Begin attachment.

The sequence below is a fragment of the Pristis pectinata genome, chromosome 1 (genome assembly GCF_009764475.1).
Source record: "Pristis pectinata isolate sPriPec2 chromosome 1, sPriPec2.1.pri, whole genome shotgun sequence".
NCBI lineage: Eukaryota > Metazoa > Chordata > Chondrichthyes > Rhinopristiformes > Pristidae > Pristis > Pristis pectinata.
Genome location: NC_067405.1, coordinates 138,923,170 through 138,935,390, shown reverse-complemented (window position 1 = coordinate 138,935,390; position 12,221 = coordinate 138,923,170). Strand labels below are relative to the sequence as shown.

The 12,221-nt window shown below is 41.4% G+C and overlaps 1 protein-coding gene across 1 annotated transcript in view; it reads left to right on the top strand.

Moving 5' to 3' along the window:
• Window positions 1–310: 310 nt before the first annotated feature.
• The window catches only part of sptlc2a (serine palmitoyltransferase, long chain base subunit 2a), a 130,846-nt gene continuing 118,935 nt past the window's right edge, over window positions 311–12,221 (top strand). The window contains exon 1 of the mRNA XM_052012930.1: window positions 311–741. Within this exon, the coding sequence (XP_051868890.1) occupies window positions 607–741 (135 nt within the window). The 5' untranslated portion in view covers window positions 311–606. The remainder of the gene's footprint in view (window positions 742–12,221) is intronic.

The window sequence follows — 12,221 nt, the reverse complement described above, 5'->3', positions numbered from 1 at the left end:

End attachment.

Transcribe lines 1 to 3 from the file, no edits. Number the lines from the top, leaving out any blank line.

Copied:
The sequence below is a fragment of the Pristis pectinata genome, chromosome 1 (genome assembly GCF_009764475.1).
Source record: "Pristis pectinata isolate sPriPec2 chromosome 1, sPriPec2.1.pri, whole genome shotgun sequence".
NCBI lineage: Eukaryota > Metazoa > Chordata > Chondrichthyes > Rhinopristiformes > Pristidae > Pristis > Pristis pectinata.